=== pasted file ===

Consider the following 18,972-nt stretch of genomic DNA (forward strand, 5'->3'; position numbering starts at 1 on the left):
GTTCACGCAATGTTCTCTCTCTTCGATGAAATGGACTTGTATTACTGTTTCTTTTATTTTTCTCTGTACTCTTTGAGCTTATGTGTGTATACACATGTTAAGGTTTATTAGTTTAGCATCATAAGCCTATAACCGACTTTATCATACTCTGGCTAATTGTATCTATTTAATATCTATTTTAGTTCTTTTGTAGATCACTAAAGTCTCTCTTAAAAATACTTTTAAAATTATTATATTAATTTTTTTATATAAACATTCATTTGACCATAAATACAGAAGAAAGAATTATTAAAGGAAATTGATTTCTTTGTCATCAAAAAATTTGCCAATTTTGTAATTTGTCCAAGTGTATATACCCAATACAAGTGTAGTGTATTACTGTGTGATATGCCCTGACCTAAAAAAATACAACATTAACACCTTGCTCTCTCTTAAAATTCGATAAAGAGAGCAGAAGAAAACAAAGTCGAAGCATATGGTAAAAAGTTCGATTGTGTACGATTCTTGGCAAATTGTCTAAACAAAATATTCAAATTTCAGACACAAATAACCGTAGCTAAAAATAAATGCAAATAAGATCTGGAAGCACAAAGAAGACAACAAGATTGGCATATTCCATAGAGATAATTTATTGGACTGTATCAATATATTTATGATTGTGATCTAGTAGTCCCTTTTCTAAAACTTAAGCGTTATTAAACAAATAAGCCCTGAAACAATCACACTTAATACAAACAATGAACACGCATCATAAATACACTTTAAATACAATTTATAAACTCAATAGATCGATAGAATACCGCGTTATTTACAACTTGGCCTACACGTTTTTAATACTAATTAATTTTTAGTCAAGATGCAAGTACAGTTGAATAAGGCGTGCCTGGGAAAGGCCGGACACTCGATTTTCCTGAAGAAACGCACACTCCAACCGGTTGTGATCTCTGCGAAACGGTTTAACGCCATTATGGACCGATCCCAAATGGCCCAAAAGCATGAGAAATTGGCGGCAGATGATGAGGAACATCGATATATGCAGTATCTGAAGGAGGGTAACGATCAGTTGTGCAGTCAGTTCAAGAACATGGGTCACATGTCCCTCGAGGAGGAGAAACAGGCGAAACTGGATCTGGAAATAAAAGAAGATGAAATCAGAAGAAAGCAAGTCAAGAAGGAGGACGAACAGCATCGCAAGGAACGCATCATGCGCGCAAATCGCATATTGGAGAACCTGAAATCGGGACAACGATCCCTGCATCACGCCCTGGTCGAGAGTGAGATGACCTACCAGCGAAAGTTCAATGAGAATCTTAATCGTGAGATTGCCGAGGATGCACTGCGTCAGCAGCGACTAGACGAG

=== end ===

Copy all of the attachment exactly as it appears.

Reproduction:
Consider the following 18,972-nt stretch of genomic DNA (forward strand, 5'->3'; position numbering starts at 1 on the left):
GTTCACGCAATGTTCTCTCTCTTCGATGAAATGGACTTGTATTACTGTTTCTTTTATTTTTCTCTGTACTCTTTGAGCTTATGTGTGTATACACATGTTAAGGTTTATTAGTTTAGCATCATAAGCCTATAACCGACTTTATCATACTCTGGCTAATTGTATCTATTTAATATCTATTTTAGTTCTTTTGTAGATCACTAAAGTCTCTCTTAAAAATACTTTTAAAATTATTATATTAATTTTTTTATATAAACATTCATTTGACCATAAATACAGAAGAAAGAATTATTAAAGGAAATTGATTTCTTTGTCATCAAAAAATTTGCCAATTTTGTAATTTGTCCAAGTGTATATACCCAATACAAGTGTAGTGTATTACTGTGTGATATGCCCTGACCTAAAAAAATACAACATTAACACCTTGCTCTCTCTTAAAATTCGATAAAGAGAGCAGAAGAAAACAAAGTCGAAGCATATGGTAAAAAGTTCGATTGTGTACGATTCTTGGCAAATTGTCTAAACAAAATATTCAAATTTCAGACACAAATAACCGTAGCTAAAAATAAATGCAAATAAGATCTGGAAGCACAAAGAAGACAACAAGATTGGCATATTCCATAGAGATAATTTATTGGACTGTATCAATATATTTATGATTGTGATCTAGTAGTCCCTTTTCTAAAACTTAAGCGTTATTAAACAAATAAGCCCTGAAACAATCACACTTAATACAAACAATGAACACGCATCATAAATACACTTTAAATACAATTTATAAACTCAATAGATCGATAGAATACCGCGTTATTTACAACTTGGCCTACACGTTTTTAATACTAATTAATTTTTAGTCAAGATGCAAGTACAGTTGAATAAGGCGTGCCTGGGAAAGGCCGGACACTCGATTTTCCTGAAGAAACGCACACTCCAACCGGTTGTGATCTCTGCGAAACGGTTTAACGCCATTATGGACCGATCCCAAATGGCCCAAAAGCATGAGAAATTGGCGGCAGATGATGAGGAACATCGATATATGCAGTATCTGAAGGAGGGTAACGATCAGTTGTGCAGTCAGTTCAAGAACATGGGTCACATGTCCCTCGAGGAGGAGAAACAGGCGAAACTGGATCTGGAAATAAAAGAAGATGAAATCAGAAGAAAGCAAGTCAAGAAGGAGGACGAACAGCATCGCAAGGAACGCATCATGCGCGCAAATCGCATATTGGAGAACCTGAAATCGGGACAACGATCCCTGCATCACGCCCTGGTCGAGAGTGAGATGACCTACCAGCGAAAGTTCAATGAGAATCTTAATCGTGAGATTGCCGAGGATGCACTGCGTCAGCAGCGACTAGACGAG